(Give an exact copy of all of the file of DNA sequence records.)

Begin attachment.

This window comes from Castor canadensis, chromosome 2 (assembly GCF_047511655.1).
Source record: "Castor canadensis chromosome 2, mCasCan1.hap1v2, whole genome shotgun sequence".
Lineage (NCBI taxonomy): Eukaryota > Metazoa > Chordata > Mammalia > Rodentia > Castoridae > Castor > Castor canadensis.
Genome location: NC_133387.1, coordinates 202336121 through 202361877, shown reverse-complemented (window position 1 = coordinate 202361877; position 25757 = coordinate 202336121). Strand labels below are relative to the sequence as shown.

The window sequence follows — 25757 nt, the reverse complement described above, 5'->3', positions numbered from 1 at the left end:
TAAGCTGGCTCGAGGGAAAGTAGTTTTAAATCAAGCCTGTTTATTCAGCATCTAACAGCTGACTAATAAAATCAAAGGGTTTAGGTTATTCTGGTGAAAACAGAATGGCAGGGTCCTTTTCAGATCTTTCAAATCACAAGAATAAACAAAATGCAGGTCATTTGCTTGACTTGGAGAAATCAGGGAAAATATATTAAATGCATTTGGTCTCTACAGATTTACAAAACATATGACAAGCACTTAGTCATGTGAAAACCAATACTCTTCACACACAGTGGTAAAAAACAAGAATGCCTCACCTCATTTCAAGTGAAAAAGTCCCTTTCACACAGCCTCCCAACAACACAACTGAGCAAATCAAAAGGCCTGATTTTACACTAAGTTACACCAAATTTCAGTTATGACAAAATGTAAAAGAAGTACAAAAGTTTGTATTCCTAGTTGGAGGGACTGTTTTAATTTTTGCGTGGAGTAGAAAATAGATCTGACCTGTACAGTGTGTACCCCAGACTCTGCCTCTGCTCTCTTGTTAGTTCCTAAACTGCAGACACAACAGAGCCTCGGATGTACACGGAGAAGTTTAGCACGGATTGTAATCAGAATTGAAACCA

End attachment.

This window comes from Castor canadensis, chromosome 2 (assembly GCF_047511655.1).
Source record: "Castor canadensis chromosome 2, mCasCan1.hap1v2, whole genome shotgun sequence".
Lineage (NCBI taxonomy): Eukaryota > Metazoa > Chordata > Mammalia > Rodentia > Castoridae > Castor > Castor canadensis.
Genome location: NC_133387.1, coordinates 202336121 through 202361877, shown reverse-complemented (window position 1 = coordinate 202361877; position 25757 = coordinate 202336121). Strand labels below are relative to the sequence as shown.

The window sequence follows — 25757 nt, the reverse complement described above, 5'->3', positions numbered from 1 at the left end:
TAAGCTGGCTCGAGGGAAAGTAGTTTTAAATCAAGCCTGTTTATTCAGCATCTAACAGCTGACTAATAAAATCAAAGGGTTTAGGTTATTCTGGTGAAAACAGAATGGCAGGGTCCTTTTCAGATCTTTCAAATCACAAGAATAAACAAAATGCAGGTCATTTGCTTGACTTGGAGAAATCAGGGAAAATATATTAAATGCATTTGGTCTCTACAGATTTACAAAACATATGACAAGCACTTAGTCATGTGAAAACCAATACTCTTCACACACAGTGGTAAAAAACAAGAATGCCTCACCTCATTTCAAGTGAAAAAGTCCCTTTCACACAGCCTCCCAACAACACAACTGAGCAAATCAAAAGGCCTGATTTTACACTAAGTTACACCAAATTTCAGTTATGACAAAATGTAAAAGAAGTACAAAAGTTTGTATTCCTAGTTGGAGGGACTGTTTTAATTTTTGCGTGGAGTAGAAAATAGATCTGACCTGTACAGTGTGTACCCCAGACTCTGCCTCTGCTCTCTTGTTAGTTCCTAAACTGCAGACACAACAGAGCCTCGGATGTACACGGAGAAGTTTAGCACGGATTGTAATCAGAATTGAAACCA